Anecdotes alone don’t prove much. And we still await the long-term neurological and psychological experiments that will provide a definitive picture of how Internet use affects cognition. But a recently published study of online research habits, conducted by scholars from University College London, suggests that we may well be in the midst of a sea change in the way we read and think. As part of the five-year research program, the scholars examined computer logs documenting the behavior of visitors to two popular research sites, one operated by the British Library and one by a U.K. educational consortium, that provide access to journal articles, e-books, and other sources of written information. They found that people using the sites exhibited “a form of skimming activity,” hopping from one source to another and rarely returning to any source they’d already visited. They typically read no more than one or two pages of an article or book before they would “bounce” out to another site. Sometimes they’d save a long article, but there’s no evidence that they ever went back and actually read it. The authors of the study report:

It is clear that users are not reading online in the traditional sense; indeed there are signs that new forms of “reading” are emerging as users “power browse” horizontally through titles, contents pages and abstracts going for quick wins. It almost seems that they go online to avoid reading in the traditional sense.

Thanks to the ubiquity of text on the Internet, not to mention the popularity of text-messaging on cell phones, we may well be reading more today than we did in the 1970s or 1980s, when television was our medium of choice. But it’s a different kind of reading, and behind it lies a different kind of thinking—perhaps even a new sense of the self. “We are not only what we read,” says Maryanne Wolf, a developmental psychologist at Tufts University and the author of Proust and the Squid: The Story and Science of the Reading Brain. “We are how we read.” Wolf worries that the style of reading promoted by the Net, a style that puts “efficiency” and “immediacy” above all else, may be weakening our capacity for the kind of deep reading that emerged when an earlier technology, the printing press, made long and complex works of prose commonplace. When we read online, she says, we tend to become “mere decoders of information.” Our ability to interpret text, to make the rich mental connections that form when we read deeply and without distraction, remains largely disengaged.

Reading, explains Wolf, is not an instinctive skill for human beings. It’s not etched into our genes the way speech is. We have to teach our minds how to translate the symbolic characters we see into the language we understand. And the media or other technologies we use in learning and practicing the craft of reading play an important part in shaping the neural circuits inside our brains. Experiments demonstrate that readers of ideograms, such as the Chinese, develop a mental circuitry for reading that is very different from the circuitry found in those of us whose written language employs an alphabet. The variations extend across many regions of the brain, including those that govern such essential cognitive functions as memory and the interpretation of visual and auditory stimuli. We can expect as well that the circuits woven by our use of the Net will be different from those woven by our reading of books and other printed works.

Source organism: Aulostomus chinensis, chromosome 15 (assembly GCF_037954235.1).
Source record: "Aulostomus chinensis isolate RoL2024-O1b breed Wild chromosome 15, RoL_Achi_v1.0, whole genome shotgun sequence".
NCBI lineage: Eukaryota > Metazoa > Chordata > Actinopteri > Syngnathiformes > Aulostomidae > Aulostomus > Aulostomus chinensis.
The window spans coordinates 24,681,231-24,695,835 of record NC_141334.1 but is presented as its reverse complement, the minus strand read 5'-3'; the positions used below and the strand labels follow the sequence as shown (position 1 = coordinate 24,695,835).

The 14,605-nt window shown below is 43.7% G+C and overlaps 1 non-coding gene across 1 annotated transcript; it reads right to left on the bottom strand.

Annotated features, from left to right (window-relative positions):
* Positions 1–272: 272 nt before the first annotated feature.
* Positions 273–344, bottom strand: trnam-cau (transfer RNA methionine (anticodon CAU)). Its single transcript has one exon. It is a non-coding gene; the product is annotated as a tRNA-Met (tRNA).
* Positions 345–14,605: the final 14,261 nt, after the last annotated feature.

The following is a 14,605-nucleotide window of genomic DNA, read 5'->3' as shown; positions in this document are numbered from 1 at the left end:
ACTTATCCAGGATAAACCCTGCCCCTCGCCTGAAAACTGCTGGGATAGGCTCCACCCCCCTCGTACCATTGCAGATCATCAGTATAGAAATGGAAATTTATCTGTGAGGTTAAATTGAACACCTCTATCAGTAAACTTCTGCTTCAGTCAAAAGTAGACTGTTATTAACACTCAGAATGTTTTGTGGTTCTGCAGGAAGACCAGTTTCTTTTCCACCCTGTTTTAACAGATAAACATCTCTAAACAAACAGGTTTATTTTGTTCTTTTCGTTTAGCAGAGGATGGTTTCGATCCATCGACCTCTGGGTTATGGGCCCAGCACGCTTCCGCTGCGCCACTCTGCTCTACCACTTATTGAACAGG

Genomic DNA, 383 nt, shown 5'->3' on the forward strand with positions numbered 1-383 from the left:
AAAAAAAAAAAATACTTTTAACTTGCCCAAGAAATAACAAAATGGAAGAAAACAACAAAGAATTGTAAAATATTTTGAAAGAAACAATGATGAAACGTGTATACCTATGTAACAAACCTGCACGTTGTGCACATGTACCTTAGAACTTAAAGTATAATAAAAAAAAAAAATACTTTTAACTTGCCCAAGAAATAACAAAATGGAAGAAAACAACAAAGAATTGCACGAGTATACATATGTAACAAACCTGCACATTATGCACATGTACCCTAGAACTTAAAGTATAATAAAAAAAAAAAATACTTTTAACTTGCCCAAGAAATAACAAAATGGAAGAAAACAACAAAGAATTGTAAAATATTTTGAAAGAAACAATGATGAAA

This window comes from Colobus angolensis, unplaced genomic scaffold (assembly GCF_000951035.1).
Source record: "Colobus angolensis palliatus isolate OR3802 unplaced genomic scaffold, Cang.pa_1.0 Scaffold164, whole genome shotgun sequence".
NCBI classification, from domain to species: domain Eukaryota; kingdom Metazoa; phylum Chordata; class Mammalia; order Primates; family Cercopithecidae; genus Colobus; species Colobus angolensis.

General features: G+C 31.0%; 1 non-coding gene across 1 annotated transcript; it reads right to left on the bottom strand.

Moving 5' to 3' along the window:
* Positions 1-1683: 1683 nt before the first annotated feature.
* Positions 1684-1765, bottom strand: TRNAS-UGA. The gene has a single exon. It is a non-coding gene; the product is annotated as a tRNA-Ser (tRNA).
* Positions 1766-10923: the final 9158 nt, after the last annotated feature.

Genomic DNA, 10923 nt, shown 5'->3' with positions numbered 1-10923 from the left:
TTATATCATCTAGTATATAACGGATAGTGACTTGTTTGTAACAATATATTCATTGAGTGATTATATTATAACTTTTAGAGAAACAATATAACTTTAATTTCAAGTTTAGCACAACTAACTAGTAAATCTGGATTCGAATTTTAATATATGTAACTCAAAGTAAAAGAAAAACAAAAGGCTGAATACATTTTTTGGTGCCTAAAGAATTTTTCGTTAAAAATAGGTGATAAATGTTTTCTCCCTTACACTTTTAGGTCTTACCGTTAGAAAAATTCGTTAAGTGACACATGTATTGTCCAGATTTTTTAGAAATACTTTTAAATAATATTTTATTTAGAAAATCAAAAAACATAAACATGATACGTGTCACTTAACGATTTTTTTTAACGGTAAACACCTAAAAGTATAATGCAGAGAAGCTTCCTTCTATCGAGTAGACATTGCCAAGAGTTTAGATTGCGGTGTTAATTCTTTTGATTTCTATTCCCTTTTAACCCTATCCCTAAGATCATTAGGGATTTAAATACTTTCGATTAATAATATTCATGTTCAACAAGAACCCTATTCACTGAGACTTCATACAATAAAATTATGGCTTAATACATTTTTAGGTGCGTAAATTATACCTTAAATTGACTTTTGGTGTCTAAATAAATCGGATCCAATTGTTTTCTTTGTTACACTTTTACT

Sometime in 1882, Friedrich Nietzsche bought a typewriter—a Malling-Hansen Writing Ball, to be precise. His vision was failing, and keeping his eyes focused on a page had become exhausting and painful, often bringing on crushing headaches. He had been forced to curtail his writing, and he feared that he would soon have to give it up. The typewriter rescued him, at least for a time. Once he had mastered touch-typing, he was able to write with his eyes closed, using only the tips of his fingers. Words could once again flow from his mind to the page.

But the machine had a subtler effect on his work. One of Nietzsche’s friends, a composer, noticed a change in the style of his writing. His already terse prose had become even tighter, more telegraphic. “Perhaps you will through this instrument even take to a new idiom,” the friend wrote in a letter, noting that, in his own work, his “‘thoughts’ in music and language often depend on the quality of pen and paper.”

Also see:

Living With a Computer
(July 1982)
"The process works this way. When I sit down to write a letter or start the first draft of an article, I simply type on the keyboard and the words appear on the screen..." By James Fallows

“You are right,” Nietzsche replied, “our writing equipment takes part in the forming of our thoughts.” Under the sway of the machine, writes the German media scholar Friedrich A. Kittler, Nietzsche’s prose “changed from arguments to aphorisms, from thoughts to puns, from rhetoric to telegram style.”